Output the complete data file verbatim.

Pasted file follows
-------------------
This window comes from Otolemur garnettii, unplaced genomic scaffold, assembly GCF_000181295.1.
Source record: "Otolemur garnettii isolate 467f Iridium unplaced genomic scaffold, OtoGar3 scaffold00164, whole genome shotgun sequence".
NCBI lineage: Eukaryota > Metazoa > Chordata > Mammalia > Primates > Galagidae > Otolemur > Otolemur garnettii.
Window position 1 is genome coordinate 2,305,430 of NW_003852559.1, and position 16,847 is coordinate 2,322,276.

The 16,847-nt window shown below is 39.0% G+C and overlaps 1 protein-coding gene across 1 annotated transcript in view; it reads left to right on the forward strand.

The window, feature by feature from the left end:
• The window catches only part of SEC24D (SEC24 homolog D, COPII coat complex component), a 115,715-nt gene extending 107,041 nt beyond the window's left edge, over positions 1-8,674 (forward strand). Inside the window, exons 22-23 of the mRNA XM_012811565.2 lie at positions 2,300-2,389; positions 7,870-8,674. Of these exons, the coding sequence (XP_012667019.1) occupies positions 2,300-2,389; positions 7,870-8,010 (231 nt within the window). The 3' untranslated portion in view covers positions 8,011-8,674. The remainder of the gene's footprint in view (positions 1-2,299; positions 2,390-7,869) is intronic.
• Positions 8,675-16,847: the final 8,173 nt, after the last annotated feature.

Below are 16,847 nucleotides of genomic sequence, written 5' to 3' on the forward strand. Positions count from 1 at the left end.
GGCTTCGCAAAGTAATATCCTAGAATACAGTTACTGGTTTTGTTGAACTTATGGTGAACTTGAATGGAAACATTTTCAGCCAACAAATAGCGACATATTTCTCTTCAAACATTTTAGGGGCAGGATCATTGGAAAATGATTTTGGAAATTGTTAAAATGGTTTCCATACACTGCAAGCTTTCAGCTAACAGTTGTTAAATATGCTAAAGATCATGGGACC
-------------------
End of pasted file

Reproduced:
This window comes from Otolemur garnettii, unplaced genomic scaffold, assembly GCF_000181295.1.
Source record: "Otolemur garnettii isolate 467f Iridium unplaced genomic scaffold, OtoGar3 scaffold00164, whole genome shotgun sequence".
NCBI lineage: Eukaryota > Metazoa > Chordata > Mammalia > Primates > Galagidae > Otolemur > Otolemur garnettii.
Window position 1 is genome coordinate 2,305,430 of NW_003852559.1, and position 16,847 is coordinate 2,322,276.

The 16,847-nt window shown below is 39.0% G+C and overlaps 1 protein-coding gene across 1 annotated transcript in view; it reads left to right on the forward strand.

The window, feature by feature from the left end:
• The window catches only part of SEC24D (SEC24 homolog D, COPII coat complex component), a 115,715-nt gene extending 107,041 nt beyond the window's left edge, over positions 1-8,674 (forward strand). Inside the window, exons 22-23 of the mRNA XM_012811565.2 lie at positions 2,300-2,389; positions 7,870-8,674. Of these exons, the coding sequence (XP_012667019.1) occupies positions 2,300-2,389; positions 7,870-8,010 (231 nt within the window). The 3' untranslated portion in view covers positions 8,011-8,674. The remainder of the gene's footprint in view (positions 1-2,299; positions 2,390-7,869) is intronic.
• Positions 8,675-16,847: the final 8,173 nt, after the last annotated feature.

Below are 16,847 nucleotides of genomic sequence, written 5' to 3' on the forward strand. Positions count from 1 at the left end.
GGCTTCGCAAAGTAATATCCTAGAATACAGTTACTGGTTTTGTTGAACTTATGGTGAACTTGAATGGAAACATTTTCAGCCAACAAATAGCGACATATTTCTCTTCAAACATTTTAGGGGCAGGATCATTGGAAAATGATTTTGGAAATTGTTAAAATGGTTTCCATACACTGCAAGCTTTCAGCTAACAGTTGTTAAATATGCTAAAGATCATGGGACC